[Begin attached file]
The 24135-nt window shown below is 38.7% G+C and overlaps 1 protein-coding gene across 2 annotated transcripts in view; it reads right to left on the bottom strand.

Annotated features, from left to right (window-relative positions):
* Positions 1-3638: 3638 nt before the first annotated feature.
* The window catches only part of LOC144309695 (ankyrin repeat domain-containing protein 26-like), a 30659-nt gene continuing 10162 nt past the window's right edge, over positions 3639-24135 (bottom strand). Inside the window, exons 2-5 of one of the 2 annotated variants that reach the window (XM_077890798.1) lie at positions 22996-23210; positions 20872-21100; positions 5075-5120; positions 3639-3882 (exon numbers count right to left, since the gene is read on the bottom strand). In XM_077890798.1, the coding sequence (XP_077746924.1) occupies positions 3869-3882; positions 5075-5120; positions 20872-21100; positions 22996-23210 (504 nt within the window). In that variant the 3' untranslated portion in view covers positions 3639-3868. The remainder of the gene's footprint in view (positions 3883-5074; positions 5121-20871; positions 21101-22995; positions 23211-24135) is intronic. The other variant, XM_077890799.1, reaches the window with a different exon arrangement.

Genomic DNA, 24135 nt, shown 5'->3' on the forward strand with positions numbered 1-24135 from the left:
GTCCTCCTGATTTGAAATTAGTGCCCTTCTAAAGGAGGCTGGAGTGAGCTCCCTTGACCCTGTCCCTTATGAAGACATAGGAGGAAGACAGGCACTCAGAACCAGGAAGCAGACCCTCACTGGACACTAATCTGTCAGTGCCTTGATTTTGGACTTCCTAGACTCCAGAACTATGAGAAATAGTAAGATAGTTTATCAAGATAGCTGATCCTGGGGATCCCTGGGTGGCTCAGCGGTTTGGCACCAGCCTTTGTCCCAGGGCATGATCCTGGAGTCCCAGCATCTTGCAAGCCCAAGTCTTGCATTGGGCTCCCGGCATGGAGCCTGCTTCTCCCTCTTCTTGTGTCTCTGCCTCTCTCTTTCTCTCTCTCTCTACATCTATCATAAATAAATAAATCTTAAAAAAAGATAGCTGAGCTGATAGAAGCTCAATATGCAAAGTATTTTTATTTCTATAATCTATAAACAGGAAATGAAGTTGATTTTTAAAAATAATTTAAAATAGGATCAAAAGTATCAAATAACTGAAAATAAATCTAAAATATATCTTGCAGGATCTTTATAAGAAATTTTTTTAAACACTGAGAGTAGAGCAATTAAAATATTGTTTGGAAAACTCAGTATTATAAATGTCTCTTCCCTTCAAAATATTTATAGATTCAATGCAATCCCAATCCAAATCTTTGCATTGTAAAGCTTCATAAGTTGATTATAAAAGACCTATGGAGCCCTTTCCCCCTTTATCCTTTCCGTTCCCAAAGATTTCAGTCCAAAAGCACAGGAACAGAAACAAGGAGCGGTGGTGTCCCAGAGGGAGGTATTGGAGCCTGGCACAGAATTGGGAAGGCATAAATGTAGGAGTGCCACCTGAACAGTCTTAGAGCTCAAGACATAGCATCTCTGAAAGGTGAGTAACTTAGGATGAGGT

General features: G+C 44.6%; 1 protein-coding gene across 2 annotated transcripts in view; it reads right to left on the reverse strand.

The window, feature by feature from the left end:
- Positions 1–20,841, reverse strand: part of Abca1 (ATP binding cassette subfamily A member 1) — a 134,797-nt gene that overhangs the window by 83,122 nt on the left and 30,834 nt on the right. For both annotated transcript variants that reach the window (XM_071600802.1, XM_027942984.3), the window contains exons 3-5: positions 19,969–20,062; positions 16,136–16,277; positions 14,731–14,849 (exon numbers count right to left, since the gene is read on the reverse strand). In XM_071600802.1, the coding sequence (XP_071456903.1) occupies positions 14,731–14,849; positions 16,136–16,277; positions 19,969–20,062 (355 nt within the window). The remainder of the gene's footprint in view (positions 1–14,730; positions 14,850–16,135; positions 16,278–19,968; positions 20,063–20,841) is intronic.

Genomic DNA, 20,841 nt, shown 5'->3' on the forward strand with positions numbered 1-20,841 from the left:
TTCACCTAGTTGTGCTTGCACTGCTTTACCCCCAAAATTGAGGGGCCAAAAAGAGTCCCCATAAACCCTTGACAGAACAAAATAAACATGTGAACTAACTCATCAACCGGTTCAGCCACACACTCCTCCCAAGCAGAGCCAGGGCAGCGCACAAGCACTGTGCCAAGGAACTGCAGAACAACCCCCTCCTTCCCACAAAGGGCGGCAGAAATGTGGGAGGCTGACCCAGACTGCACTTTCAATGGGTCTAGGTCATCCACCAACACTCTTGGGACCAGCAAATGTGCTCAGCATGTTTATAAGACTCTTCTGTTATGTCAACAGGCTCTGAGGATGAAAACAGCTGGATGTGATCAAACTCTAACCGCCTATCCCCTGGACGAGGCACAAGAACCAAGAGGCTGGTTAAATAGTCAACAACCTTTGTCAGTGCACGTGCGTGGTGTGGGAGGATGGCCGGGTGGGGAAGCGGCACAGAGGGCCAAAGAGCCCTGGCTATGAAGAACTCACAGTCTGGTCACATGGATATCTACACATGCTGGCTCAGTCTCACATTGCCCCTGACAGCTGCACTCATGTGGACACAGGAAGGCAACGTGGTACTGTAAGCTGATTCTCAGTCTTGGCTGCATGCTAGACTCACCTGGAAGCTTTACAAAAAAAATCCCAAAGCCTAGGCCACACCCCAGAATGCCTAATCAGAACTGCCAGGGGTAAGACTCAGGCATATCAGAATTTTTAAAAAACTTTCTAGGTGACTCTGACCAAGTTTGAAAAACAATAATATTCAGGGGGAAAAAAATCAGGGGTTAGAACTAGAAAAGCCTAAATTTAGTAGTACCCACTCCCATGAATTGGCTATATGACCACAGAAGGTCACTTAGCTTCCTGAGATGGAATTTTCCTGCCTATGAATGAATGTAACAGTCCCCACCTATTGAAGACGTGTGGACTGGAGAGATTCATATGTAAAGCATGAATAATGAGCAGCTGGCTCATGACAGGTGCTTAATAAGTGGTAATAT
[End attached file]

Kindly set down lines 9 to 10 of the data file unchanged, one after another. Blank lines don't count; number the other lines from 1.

- Positions 1–20,841, reverse strand: part of Abca1 (ATP binding cassette subfamily A member 1) — a 134,797-nt gene that overhangs the window by 83,122 nt on the left and 30,834 nt on the right. For both annotated transcript variants that reach the window (XM_071600802.1, XM_027942984.3), the window contains exons 3-5: positions 19,969–20,062; positions 16,136–16,277; positions 14,731–14,849 (exon numbers count right to left, since the gene is read on the reverse strand). In XM_071600802.1, the coding sequence (XP_071456903.1) occupies positions 14,731–14,849; positions 16,136–16,277; positions 19,969–20,062 (355 nt within the window). The remainder of the gene's footprint in view (positions 1–14,730; positions 14,850–16,135; positions 16,278–19,968; positions 20,063–20,841) is intronic.

Genomic DNA, 20,841 nt, shown 5'->3' on the forward strand with positions numbered 1-20,841 from the left: